The art of war: Thomas Kinkade works quickly. The painter, known for his wildly popular mass-produced landscape paintings, turned out his 9/11 tribute, The Light of Freedom, just 13 days after the attacks. Unveiled during a TV broadcast, sales of the image reached $250,000 in the first hour, according to Kinkade's publisher. Proceeds benefited the Salvation Army's Ground Zero relief efforts. The image was replicated on pocket watches and garden flags and can still be found at Kinkade's online store.
America's consultant: Dubbed "America's mayor" on account of his confident response to the 9/11 attacks, Rudy Giuliani profited significantly in the years that followed. His presidential campaign may have tanked, but he still ended up with a best-selling book, a $9.2 million speaking tour, and Giuliani Partners, a blue-chip consulting firm. According to the New York Times, prior to 9/11, Giuliani claimed to only have $7,000 in assets under his control. By 2007, he had amassed a net worth of $30 million. But all good things must come to an end: Earlier this month, Giuliani Partners, whose business had suffered after Giuliani's failed White House bid, closed its Times Square office and moved in with Giuliani's law firm's office in Midtown Manhattan.
September 11: The Rock Opera: Some 9/11 cash-ins beg the question, "Too soon?" Others beg the question, "Why at all?" Case in point: Earlier this month, Clear Blue Tuesday premiered in New York. It's a film about 11 New Yorkers coping in the aftermath of 9/11. By singing.
Shot over 19 days on location in New York in 2007, the low-budget film isn't ostensibly about the attack itself, which occurs off-camera in the opening scene. Instead, it checks in with the characters as each year's anniversary of the tragedy passes. Songs include "Help Me Help You," "Spank It" (a hair-metal song), and "Reckless," in which one character imagines marrying an alien in outer space. The director, Elizabeth Lucas, told the New York Times that she thinks other 9/11 films are "overly ponderous about the topic." The musical genre, she says, allows for "finding the release and the perspective to look at ourselves and laugh at our tragedies."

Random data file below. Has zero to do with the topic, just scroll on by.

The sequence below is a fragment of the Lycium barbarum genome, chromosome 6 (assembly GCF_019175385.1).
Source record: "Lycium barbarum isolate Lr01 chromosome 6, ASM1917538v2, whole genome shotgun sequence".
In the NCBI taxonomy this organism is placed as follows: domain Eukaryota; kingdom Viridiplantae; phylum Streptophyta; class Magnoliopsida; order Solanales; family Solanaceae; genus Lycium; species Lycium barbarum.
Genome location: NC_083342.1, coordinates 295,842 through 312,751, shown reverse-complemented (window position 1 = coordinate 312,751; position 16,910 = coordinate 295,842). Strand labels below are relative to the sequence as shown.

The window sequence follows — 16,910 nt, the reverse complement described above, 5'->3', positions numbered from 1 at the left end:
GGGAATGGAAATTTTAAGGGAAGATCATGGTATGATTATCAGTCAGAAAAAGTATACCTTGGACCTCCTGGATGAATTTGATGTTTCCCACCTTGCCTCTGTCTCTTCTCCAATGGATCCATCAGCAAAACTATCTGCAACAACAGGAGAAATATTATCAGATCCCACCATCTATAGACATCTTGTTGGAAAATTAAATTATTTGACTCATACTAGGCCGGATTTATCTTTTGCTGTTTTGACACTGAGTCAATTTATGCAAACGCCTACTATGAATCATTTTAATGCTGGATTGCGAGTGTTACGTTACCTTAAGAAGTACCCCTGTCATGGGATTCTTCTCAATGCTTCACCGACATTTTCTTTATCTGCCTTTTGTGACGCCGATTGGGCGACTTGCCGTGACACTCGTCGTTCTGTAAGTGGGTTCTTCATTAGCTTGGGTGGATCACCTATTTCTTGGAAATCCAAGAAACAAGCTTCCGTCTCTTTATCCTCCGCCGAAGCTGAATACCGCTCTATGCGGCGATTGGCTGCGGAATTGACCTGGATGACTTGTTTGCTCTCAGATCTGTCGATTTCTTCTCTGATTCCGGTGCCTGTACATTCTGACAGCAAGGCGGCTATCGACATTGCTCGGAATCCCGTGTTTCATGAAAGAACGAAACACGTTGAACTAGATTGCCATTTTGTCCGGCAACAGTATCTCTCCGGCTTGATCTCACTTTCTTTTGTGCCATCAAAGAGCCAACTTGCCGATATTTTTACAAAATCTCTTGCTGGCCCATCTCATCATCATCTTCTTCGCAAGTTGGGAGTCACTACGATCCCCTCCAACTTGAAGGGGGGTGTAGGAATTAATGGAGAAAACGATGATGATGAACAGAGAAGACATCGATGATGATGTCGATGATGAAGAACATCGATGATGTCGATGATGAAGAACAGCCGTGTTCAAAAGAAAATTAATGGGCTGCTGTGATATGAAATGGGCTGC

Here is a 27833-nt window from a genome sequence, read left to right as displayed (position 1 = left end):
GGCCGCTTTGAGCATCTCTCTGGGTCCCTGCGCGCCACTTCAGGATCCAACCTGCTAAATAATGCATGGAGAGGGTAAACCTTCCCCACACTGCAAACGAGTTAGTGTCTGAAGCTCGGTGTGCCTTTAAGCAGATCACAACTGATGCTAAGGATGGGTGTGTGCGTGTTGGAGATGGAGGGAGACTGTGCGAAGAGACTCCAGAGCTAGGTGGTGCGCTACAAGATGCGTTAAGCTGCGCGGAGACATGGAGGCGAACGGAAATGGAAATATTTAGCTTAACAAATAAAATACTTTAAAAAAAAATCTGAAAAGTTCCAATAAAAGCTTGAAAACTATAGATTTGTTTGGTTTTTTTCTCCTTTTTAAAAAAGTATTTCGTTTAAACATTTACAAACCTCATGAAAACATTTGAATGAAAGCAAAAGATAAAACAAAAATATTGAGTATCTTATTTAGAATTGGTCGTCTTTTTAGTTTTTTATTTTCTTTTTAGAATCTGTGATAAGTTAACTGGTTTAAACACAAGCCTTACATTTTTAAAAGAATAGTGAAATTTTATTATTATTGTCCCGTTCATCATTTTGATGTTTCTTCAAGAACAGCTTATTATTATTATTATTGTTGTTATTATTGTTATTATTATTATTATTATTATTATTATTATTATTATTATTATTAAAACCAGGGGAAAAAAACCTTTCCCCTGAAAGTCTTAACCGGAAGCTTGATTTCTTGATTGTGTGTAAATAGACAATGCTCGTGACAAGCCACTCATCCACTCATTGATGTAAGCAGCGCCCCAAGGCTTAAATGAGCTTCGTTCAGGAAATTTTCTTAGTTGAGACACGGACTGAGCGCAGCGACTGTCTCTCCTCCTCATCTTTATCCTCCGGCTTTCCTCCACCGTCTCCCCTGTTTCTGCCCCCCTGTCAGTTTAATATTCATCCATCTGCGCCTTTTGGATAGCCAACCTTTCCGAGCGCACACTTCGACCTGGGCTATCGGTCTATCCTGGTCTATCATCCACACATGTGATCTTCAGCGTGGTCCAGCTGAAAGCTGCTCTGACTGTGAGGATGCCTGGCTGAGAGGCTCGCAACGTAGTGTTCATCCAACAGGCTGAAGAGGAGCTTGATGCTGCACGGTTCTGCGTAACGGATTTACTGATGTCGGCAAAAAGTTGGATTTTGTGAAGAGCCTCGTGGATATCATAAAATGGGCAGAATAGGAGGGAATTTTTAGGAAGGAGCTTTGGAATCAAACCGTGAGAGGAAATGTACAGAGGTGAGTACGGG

Crash test dummy: The Osama bin Laden mania of the immediate post-9/11 period -- which saw bin Laden toilet paper and urinal cakes flying off the shelves in the United States, and a brisk business in more admiring paraphernalia in U.S.-unfriendly corners of the Muslim world -- has subsided along with the al Qaeda mastermind's public profile. But al Qaeda's #1 remains a powerful rallying symbol of resistance against the United States for extremists around the world. Above, a computer game -- purchased by Evan Kohlmann of Flashpoint Global Partners at a market stall outside the entrance to the King Fahd Mosque in downtown Sarajevo, Bosnia -- called "Microsoft Flight Simulator 2002: World Trade Center Edition" promises you "the ride of your life." It's a safe bet that Microsoft's lawyers wouldn't be thrilled.
Tourist trap: Less than six months after 9/11, out-of-state tour companies began including Ground Zero on their chartered bus tours of New York. For $15, tourists could join a Pennsylvania-based tour company, NYC Vacation Packages, for a three-hour walking tour of the area. Baltimore's Golden Ring Travel began running "Patriot Tours" that covered New York's role in the American Revolution, along with visits to Ground Zero. Today, the Ground Zero site remains a popular tourist destination and is included on tours through most New York tour companies, alongside the Statue of Liberty and other well-worn destinations. "It's a really popular spot," said one OnBoard New York Tours employee. "It's something people still really want to see."
Have you forgotten? In 2004, the National Collector's Mint, a company that manufactures collectable coins, got in trouble with then-New York Attorney General Eliot Spitzer for misleadingly marketing its Freedom Tower silver dollar, a coin commemorating 9/11, in a way that suggested it was legal U.S. tender (it wasn't). Undeterred, the company has already released its 10th anniversary World Trade Center commemorative proof, more than a year ahead of the actual anniversary. The silver plating on the coins, the company says, was "actually recovered from the vaults beneath the ashes of Ground Zero." It might be worth double-checking on that before you buy one.